Sale of assets involves the transfer of assets owned by Government agencies or Government owned companies to private entities. The private entity would then own the assets and operate the related commercial activities. The sale of assets can be accompanied by the transfer of management and personnel or otherwise. Examples include the sale of assets in South East Johore Development Authority (KEJORA), Development Authority of Pahang Tenggara (DARA), Jengka Regional Development Authority (JENGKA), MARA Shipyard Engineering Terengganu and the takeover of the bus services from Municipal Council of Pulau Pinang.

  • Corporatisation

    This model involves changing the status of Government agencies from public sector entities into companies incorporated under the Companies Act 1965. The newly created companies would be fully owned by the Government through the Ministry of Finance Incorporated. Examples include SIRIM Berhad, MIMOS Berhad and Institut Jantung Negara Sdn. Bhd. (IJNSB).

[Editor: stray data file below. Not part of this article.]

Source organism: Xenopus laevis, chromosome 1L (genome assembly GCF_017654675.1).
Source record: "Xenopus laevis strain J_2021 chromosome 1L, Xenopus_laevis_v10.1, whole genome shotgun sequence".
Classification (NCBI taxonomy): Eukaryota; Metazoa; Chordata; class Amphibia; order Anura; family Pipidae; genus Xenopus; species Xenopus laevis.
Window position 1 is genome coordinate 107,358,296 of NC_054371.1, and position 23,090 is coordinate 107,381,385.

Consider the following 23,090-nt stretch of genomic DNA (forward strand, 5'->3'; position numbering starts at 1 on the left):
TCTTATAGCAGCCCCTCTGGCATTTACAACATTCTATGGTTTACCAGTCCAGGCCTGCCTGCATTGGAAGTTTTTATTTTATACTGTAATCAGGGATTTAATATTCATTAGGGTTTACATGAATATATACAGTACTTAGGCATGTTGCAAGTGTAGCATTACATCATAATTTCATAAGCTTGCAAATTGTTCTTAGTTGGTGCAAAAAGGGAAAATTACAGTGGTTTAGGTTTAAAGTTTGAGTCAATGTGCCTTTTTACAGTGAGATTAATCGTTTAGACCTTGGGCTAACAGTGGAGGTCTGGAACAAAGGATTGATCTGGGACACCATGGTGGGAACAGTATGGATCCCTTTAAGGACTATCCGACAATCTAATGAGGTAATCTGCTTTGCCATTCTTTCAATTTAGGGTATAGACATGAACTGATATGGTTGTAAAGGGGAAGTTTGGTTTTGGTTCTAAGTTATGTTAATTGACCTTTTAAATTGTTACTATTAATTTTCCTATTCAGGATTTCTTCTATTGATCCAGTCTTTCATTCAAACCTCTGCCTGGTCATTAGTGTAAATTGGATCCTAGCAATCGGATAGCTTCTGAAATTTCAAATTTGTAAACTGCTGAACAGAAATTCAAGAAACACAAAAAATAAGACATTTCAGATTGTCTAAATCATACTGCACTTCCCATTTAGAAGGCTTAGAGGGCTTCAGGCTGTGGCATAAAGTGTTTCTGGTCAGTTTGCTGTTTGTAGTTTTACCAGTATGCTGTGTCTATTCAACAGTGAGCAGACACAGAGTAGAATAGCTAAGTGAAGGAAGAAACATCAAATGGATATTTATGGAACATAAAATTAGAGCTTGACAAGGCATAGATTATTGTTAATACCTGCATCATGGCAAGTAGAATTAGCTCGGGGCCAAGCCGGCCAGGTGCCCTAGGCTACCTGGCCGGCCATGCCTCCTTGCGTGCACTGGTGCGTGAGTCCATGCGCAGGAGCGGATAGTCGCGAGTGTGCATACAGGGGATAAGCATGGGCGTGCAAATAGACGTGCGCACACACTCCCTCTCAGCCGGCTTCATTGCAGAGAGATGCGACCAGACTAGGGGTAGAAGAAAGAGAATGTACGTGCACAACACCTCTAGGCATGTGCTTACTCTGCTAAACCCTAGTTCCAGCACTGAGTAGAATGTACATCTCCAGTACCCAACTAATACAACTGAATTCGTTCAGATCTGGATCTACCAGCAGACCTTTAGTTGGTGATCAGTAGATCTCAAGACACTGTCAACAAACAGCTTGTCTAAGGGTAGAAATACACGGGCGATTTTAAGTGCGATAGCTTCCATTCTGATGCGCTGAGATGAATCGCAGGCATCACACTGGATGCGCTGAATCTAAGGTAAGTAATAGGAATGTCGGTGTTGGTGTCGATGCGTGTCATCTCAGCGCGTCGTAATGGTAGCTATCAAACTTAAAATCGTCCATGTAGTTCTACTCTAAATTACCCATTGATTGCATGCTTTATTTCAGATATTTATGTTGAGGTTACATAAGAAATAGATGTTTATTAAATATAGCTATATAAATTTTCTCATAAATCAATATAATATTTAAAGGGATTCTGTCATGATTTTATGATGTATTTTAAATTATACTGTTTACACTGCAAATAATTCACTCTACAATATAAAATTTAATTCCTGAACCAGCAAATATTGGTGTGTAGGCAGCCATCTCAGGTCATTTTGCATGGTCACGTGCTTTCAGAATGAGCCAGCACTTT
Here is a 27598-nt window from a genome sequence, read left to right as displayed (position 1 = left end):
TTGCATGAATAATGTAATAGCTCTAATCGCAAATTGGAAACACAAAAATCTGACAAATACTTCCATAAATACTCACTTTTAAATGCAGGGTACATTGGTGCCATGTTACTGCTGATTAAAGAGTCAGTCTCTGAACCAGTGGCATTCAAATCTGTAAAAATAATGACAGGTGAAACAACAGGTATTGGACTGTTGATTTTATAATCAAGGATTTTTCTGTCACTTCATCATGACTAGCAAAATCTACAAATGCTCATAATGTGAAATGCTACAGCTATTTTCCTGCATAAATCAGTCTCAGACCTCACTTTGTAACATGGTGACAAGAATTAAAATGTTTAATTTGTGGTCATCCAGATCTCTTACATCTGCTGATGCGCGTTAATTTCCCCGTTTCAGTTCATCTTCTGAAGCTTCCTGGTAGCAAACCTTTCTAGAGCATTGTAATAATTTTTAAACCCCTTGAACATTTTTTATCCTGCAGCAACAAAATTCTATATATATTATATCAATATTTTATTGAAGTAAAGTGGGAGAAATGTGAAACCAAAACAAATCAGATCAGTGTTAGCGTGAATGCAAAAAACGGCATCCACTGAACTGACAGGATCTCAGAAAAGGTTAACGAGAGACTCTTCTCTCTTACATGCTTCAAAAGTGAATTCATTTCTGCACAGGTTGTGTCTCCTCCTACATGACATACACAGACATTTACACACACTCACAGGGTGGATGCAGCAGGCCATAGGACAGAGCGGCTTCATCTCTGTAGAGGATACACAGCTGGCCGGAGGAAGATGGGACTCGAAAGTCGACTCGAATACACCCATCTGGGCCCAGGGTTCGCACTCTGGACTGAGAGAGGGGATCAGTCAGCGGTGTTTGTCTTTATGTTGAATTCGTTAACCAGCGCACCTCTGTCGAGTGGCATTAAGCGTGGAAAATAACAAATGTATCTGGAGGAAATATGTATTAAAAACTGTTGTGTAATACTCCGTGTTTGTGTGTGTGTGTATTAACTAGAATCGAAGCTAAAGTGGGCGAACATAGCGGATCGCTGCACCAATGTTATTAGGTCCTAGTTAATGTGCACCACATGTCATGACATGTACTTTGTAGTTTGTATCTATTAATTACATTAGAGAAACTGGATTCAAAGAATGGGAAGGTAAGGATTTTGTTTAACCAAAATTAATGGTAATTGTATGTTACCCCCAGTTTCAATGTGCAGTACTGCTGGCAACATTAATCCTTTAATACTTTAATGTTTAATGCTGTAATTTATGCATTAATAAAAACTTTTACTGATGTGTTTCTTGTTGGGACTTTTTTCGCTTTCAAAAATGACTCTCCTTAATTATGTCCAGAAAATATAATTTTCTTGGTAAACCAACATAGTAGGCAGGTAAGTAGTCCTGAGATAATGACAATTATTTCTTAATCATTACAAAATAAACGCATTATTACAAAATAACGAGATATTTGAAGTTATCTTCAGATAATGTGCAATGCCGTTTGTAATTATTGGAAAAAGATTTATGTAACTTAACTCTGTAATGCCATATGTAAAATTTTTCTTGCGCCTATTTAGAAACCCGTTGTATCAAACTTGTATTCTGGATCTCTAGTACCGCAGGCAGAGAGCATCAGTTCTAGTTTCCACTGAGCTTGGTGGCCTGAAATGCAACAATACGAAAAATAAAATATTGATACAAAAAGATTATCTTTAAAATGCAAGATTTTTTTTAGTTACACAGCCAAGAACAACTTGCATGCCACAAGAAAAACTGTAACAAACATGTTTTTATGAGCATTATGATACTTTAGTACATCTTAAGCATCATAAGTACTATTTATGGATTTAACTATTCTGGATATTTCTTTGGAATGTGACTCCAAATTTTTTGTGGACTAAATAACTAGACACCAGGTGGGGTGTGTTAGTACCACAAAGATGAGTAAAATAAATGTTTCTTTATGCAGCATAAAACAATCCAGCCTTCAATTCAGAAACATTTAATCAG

• Land Development/Land Transfer

    Land development/land swap involves a private company constructing facilities for the Government such as offices and quarters at its own cost. In return, the Government will transfer ownership of suitable Government land of commensurate value to the company. This model may also involve development through joint venture arrangement between the Government and private companies in which the land on which the facilities are developed is not transferred to the company but the assets developed will be sold directly to the public. The return to the Government will be in-kind and/or cash. Examples include, the redevelopment of the Bukit Bintang Girls School in Kuala Lumpur, the development of Dewan Bandaraya Kuala Lumpur's (DBKL) land in Mukim Batu, the development of Bukit Jalil National Sports Complex and the development of army camp in Bukit Gedung, Pulau Pinang.